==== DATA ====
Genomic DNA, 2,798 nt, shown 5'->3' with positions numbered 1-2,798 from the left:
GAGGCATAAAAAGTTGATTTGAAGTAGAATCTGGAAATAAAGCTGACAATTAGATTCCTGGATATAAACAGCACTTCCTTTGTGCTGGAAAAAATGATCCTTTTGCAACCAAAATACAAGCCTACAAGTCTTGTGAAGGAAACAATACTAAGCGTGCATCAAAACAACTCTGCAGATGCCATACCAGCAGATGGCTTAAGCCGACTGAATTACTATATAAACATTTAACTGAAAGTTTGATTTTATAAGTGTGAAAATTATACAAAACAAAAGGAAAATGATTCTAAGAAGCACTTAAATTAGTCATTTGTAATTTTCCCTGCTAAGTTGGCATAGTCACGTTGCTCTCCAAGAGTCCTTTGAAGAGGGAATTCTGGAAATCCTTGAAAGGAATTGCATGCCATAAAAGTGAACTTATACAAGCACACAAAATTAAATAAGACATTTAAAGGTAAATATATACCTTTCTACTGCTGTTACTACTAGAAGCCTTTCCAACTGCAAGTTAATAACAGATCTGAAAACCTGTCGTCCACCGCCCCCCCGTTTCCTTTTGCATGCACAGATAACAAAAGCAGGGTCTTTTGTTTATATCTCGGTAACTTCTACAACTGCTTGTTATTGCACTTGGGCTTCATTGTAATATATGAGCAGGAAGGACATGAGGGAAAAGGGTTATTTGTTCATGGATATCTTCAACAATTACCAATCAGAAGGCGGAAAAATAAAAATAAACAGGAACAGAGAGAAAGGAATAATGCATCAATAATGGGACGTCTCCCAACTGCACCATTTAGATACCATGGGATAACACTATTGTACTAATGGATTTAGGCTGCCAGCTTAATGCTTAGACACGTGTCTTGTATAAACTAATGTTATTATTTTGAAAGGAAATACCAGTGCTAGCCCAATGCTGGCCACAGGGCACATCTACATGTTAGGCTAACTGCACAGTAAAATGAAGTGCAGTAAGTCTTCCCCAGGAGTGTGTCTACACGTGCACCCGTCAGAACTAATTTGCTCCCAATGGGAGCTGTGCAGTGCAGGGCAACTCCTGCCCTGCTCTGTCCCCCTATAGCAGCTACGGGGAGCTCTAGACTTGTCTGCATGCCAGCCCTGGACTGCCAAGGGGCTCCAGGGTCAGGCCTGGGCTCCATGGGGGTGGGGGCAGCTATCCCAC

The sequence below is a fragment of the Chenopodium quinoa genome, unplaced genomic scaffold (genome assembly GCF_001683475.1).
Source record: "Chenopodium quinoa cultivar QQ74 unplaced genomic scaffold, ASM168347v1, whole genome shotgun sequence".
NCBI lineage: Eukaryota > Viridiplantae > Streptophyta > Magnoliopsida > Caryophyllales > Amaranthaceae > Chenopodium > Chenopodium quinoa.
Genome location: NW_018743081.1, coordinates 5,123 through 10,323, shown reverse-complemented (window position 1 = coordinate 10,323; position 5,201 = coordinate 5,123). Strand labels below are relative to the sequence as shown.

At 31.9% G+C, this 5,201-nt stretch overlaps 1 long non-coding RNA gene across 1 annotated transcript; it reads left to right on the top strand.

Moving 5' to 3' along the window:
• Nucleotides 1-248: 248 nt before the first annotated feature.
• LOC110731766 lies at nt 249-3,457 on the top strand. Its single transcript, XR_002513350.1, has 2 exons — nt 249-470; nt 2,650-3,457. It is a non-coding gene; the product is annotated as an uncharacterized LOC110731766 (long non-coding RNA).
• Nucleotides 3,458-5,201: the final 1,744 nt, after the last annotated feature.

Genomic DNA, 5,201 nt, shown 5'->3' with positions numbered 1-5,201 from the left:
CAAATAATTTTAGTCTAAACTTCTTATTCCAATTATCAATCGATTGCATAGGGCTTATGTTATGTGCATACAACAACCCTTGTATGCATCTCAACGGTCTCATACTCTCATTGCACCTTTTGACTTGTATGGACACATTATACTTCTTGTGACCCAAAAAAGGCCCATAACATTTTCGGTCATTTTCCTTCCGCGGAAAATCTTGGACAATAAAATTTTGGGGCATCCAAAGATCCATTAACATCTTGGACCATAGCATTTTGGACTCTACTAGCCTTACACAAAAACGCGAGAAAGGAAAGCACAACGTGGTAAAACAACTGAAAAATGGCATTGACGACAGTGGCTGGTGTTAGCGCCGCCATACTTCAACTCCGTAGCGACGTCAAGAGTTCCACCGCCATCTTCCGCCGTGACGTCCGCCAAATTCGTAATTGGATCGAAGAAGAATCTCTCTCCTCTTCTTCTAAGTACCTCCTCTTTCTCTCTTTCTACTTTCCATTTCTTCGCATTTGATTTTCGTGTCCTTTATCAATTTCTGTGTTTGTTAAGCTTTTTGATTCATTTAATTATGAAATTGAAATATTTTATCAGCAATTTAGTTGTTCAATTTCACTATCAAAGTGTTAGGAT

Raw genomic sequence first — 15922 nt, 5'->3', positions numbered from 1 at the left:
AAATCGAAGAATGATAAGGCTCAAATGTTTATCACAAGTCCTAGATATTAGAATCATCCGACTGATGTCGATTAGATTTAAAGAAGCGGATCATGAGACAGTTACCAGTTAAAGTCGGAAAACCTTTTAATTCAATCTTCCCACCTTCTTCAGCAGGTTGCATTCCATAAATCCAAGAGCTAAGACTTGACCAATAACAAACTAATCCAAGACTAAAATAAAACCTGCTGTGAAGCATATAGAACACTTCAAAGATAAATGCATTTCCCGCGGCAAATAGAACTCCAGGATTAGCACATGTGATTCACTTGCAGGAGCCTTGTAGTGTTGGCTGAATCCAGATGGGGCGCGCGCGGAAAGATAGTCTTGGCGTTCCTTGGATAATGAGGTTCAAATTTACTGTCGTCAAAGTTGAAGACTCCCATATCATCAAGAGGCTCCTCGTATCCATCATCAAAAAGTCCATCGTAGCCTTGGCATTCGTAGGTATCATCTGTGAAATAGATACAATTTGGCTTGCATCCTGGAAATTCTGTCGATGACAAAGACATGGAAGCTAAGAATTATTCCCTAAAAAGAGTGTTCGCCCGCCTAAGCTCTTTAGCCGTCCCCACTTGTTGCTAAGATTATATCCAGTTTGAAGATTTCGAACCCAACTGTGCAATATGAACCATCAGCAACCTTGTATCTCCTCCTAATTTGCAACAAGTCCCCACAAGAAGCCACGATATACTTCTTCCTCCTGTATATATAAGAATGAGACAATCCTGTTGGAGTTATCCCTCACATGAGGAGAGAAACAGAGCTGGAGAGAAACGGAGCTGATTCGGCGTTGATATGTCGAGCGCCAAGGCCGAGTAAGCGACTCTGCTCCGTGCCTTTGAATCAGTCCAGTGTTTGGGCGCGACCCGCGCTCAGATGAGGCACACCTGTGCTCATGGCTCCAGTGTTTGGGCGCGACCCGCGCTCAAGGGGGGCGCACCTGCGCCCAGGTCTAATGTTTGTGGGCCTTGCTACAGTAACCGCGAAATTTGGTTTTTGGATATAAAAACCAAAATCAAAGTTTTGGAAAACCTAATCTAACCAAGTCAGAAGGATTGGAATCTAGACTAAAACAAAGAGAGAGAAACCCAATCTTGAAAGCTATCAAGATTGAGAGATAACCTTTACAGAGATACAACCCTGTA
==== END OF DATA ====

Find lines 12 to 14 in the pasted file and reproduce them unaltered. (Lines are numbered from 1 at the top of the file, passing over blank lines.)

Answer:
Genomic DNA, 5,201 nt, shown 5'->3' with positions numbered 1-5,201 from the left:
CAAATAATTTTAGTCTAAACTTCTTATTCCAATTATCAATCGATTGCATAGGGCTTATGTTATGTGCATACAACAACCCTTGTATGCATCTCAACGGTCTCATACTCTCATTGCACCTTTTGACTTGTATGGACACATTATACTTCTTGTGACCCAAAAAAGGCCCATAACATTTTCGGTCATTTTCCTTCCGCGGAAAATCTTGGACAATAAAATTTTGGGGCATCCAAAGATCCATTAACATCTTGGACCATAGCATTTTGGACTCTACTAGCCTTACACAAAAACGCGAGAAAGGAAAGCACAACGTGGTAAAACAACTGAAAAATGGCATTGACGACAGTGGCTGGTGTTAGCGCCGCCATACTTCAACTCCGTAGCGACGTCAAGAGTTCCACCGCCATCTTCCGCCGTGACGTCCGCCAAATTCGTAATTGGATCGAAGAAGAATCTCTCTCCTCTTCTTCTAAGTACCTCCTCTTTCTCTCTTTCTACTTTCCATTTCTTCGCATTTGATTTTCGTGTCCTTTATCAATTTCTGTGTTTGTTAAGCTTTTTGATTCATTTAATTATGAAATTGAAATATTTTATCAGCAATTTAGTTGTTCAATTTCACTATCAAAGTGTTAGGAT

Raw genomic sequence first — 15922 nt, 5'->3', positions numbered from 1 at the left: